Those seeking Chicken Soup for the Soul homilies or tidy endings—or standard English usage and grammar—should look...

AT A LOSS

Nine short stories depict characters coping with various forms of loss, from a grieving teen boyfriend-turned-funeral-crasher to an alcoholic academic.

Short story writer Jung, here anthologized for the second time, circles themes of loss, regret and bereavement in tales—primarily set in the Great Lakes region—ranging from vignettes to longer narratives. All, however, are in the writer’s idiosyncratic prose, which includes rich imagery delivered (and sometimes obscured) in run-on sentences and interior monologues that read like poetry. In “Footfalls on the Stairway,” a former drunk marks 10 years of sobriety by pining for his fondly remembered ex-wife. Alcoholism also figures into “A Rainy Day for Daffodils”; three kids goofing off meet a well-educated bum who threw away his life for an existence of boozy vagrancy and who leaves the trio with a dubious gift of self-revelation before moving on. “The Sacred Cave,” one of the most successful shorts, invites readers to solve the riddle of Jamie Barrett, a high school footballer on a desperate mission to mourn at a funeral for a girl he actually doesn’t know; complications arise when the deceased turns out to be black, and the white teenager must come up with a plausible explanation (for us as well as the family) for his anomalous presence. “The Moping Man” is a seemingly harmless small-town recluse who indulges an implacable hatred for his imprisoned wife by obsessively collecting and contemplating bloody Crucifixion icons. The Rod Serling-esque “A Zoo Parting,” follows separate characters at a zoo who reach the climax of their lifelong personal torment at the hands of a mysterious, demonic bully. Happy endings are not Jung’s stock in trade, but “Professor Pearl’s Yelloweyed Dog” uplifts, as a jaded academic gets a boost out of rescuing an animal in peril, a sensation he well knows is purely temporary. For a collection that’s all about pain, Jung’s uneven batch still shows that people take diverse paths in reacting to anguish, including the deliberate avoidance of closure.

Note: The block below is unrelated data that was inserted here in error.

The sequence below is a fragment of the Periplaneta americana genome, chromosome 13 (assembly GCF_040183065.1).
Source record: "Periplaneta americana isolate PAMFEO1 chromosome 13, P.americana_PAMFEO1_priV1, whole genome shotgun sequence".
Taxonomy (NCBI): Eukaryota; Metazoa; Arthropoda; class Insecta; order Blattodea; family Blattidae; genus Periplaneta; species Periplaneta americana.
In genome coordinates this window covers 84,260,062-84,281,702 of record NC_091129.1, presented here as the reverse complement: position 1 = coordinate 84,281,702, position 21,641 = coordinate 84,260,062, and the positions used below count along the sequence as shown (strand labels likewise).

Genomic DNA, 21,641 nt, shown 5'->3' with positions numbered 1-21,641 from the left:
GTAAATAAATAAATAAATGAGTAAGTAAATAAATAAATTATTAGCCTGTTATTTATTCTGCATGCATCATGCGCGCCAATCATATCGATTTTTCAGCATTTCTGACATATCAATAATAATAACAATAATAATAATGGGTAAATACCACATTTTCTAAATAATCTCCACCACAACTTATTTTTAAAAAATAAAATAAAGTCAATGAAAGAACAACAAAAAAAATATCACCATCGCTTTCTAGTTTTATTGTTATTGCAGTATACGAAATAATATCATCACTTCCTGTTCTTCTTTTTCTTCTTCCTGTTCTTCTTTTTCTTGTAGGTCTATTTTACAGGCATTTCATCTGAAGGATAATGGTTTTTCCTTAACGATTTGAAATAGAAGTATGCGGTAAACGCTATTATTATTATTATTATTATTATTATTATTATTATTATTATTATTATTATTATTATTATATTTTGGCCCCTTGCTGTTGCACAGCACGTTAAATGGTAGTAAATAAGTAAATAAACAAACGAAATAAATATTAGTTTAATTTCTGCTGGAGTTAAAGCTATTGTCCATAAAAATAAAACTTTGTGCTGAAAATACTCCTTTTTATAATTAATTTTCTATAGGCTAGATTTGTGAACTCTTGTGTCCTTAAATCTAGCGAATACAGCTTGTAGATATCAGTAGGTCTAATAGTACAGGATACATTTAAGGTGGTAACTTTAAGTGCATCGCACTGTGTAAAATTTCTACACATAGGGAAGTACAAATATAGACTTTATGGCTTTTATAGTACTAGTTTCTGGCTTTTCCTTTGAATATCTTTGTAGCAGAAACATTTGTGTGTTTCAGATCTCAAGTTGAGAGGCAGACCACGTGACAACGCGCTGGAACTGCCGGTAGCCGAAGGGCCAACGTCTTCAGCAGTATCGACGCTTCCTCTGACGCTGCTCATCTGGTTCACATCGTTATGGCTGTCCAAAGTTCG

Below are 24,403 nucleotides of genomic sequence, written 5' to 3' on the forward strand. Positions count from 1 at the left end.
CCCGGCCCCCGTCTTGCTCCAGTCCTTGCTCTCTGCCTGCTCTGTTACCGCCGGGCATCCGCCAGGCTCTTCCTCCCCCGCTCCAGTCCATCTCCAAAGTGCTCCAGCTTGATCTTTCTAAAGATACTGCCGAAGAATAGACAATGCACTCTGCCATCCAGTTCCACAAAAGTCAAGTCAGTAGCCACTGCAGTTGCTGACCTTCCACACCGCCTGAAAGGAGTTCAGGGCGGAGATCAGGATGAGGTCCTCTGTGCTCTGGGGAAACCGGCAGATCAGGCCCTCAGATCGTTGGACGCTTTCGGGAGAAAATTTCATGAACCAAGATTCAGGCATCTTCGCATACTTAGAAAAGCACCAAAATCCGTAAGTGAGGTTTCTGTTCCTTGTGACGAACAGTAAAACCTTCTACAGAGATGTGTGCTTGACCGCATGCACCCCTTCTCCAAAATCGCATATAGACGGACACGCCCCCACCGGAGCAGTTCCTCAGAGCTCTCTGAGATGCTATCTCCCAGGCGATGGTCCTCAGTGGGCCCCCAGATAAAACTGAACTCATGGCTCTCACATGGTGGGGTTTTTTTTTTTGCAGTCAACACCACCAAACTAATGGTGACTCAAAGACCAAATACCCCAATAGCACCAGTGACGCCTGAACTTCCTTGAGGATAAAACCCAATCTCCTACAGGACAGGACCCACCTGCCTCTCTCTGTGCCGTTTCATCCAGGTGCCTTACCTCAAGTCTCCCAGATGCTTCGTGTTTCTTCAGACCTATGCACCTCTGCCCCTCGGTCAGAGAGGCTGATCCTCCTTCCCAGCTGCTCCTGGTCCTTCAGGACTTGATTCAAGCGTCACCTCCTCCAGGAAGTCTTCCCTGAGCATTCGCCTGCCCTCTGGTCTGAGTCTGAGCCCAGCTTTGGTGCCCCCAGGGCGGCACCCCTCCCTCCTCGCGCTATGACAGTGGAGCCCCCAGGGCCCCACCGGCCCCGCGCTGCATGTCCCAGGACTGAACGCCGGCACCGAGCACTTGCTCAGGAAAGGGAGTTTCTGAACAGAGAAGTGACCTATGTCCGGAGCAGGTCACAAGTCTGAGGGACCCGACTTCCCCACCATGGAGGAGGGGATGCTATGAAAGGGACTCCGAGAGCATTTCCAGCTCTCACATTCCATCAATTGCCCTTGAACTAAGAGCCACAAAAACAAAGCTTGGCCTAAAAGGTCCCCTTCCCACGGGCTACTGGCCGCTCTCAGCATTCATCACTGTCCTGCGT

Those seeking Chicken Soup for the Soul homilies or tidy endings—or standard English usage and grammar—should look elsewhere, as author Jung explores depths of inner pain.

Pub Date: April 2, 2012

ISBN: 978-1936243334